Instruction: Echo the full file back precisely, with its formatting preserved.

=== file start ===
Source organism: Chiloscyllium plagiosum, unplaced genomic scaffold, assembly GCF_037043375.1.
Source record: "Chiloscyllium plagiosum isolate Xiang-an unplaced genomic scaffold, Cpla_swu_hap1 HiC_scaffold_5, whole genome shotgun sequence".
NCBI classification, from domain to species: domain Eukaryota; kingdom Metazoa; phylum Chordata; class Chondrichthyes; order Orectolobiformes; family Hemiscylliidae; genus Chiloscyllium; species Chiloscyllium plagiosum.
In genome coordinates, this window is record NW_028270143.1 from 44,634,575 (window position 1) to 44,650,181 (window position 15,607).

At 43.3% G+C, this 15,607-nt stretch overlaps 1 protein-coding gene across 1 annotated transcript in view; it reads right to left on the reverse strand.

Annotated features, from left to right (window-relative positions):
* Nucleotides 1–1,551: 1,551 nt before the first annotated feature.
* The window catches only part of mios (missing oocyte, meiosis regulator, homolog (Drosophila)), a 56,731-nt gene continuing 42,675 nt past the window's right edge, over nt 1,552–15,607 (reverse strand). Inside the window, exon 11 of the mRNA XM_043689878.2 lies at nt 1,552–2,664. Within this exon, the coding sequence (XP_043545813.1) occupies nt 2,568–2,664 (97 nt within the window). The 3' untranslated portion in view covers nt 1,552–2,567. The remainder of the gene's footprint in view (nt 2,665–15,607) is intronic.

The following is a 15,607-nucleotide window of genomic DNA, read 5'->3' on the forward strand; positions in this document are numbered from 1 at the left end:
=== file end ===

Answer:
Source organism: Chiloscyllium plagiosum, unplaced genomic scaffold, assembly GCF_037043375.1.
Source record: "Chiloscyllium plagiosum isolate Xiang-an unplaced genomic scaffold, Cpla_swu_hap1 HiC_scaffold_5, whole genome shotgun sequence".
NCBI classification, from domain to species: domain Eukaryota; kingdom Metazoa; phylum Chordata; class Chondrichthyes; order Orectolobiformes; family Hemiscylliidae; genus Chiloscyllium; species Chiloscyllium plagiosum.
In genome coordinates, this window is record NW_028270143.1 from 44,634,575 (window position 1) to 44,650,181 (window position 15,607).

At 43.3% G+C, this 15,607-nt stretch overlaps 1 protein-coding gene across 1 annotated transcript in view; it reads right to left on the reverse strand.

Annotated features, from left to right (window-relative positions):
* Nucleotides 1–1,551: 1,551 nt before the first annotated feature.
* The window catches only part of mios (missing oocyte, meiosis regulator, homolog (Drosophila)), a 56,731-nt gene continuing 42,675 nt past the window's right edge, over nt 1,552–15,607 (reverse strand). Inside the window, exon 11 of the mRNA XM_043689878.2 lies at nt 1,552–2,664. Within this exon, the coding sequence (XP_043545813.1) occupies nt 2,568–2,664 (97 nt within the window). The 3' untranslated portion in view covers nt 1,552–2,567. The remainder of the gene's footprint in view (nt 2,665–15,607) is intronic.

The following is a 15,607-nucleotide window of genomic DNA, read 5'->3' on the forward strand; positions in this document are numbered from 1 at the left end: